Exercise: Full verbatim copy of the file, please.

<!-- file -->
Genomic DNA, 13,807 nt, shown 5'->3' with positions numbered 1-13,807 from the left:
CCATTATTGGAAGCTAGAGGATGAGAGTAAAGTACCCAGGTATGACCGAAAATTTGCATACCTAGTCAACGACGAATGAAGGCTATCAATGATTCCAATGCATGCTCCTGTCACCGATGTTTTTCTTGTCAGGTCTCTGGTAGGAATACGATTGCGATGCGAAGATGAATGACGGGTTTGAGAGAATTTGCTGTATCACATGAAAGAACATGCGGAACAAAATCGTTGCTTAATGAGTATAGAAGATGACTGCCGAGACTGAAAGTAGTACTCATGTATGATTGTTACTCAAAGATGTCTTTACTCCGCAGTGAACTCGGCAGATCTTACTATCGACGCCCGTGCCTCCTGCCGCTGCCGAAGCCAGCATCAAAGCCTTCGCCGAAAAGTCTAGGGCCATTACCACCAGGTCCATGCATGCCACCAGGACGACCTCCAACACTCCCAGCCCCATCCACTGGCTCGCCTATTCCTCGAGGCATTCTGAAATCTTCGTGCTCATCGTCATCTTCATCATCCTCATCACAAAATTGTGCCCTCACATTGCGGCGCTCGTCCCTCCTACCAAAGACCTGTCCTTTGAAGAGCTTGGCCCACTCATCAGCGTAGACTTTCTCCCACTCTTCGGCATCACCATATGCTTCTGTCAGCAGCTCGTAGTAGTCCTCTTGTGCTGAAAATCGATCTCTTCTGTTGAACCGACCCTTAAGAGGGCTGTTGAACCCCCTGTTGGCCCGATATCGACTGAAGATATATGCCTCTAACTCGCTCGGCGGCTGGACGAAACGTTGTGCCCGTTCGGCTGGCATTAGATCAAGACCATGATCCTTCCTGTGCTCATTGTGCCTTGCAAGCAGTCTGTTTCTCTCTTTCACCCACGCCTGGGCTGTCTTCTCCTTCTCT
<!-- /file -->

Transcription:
Genomic DNA, 13,807 nt, shown 5'->3' with positions numbered 1-13,807 from the left:
CCATTATTGGAAGCTAGAGGATGAGAGTAAAGTACCCAGGTATGACCGAAAATTTGCATACCTAGTCAACGACGAATGAAGGCTATCAATGATTCCAATGCATGCTCCTGTCACCGATGTTTTTCTTGTCAGGTCTCTGGTAGGAATACGATTGCGATGCGAAGATGAATGACGGGTTTGAGAGAATTTGCTGTATCACATGAAAGAACATGCGGAACAAAATCGTTGCTTAATGAGTATAGAAGATGACTGCCGAGACTGAAAGTAGTACTCATGTATGATTGTTACTCAAAGATGTCTTTACTCCGCAGTGAACTCGGCAGATCTTACTATCGACGCCCGTGCCTCCTGCCGCTGCCGAAGCCAGCATCAAAGCCTTCGCCGAAAAGTCTAGGGCCATTACCACCAGGTCCATGCATGCCACCAGGACGACCTCCAACACTCCCAGCCCCATCCACTGGCTCGCCTATTCCTCGAGGCATTCTGAAATCTTCGTGCTCATCGTCATCTTCATCATCCTCATCACAAAATTGTGCCCTCACATTGCGGCGCTCGTCCCTCCTACCAAAGACCTGTCCTTTGAAGAGCTTGGCCCACTCATCAGCGTAGACTTTCTCCCACTCTTCGGCATCACCATATGCTTCTGTCAGCAGCTCGTAGTAGTCCTCTTGTGCTGAAAATCGATCTCTTCTGTTGAACCGACCCTTAAGAGGGCTGTTGAACCCCCTGTTGGCCCGATATCGACTGAAGATATATGCCTCTAACTCGCTCGGCGGCTGGACGAAACGTTGTGCCCGTTCGGCTGGCATTAGATCAAGACCATGATCCTTCCTGTGCTCATTGTGCCTTGCAAGCAGTCTGTTTCTCTCTTTCACCCACGCCTGGGCTGTCTTCTCCTTCTCT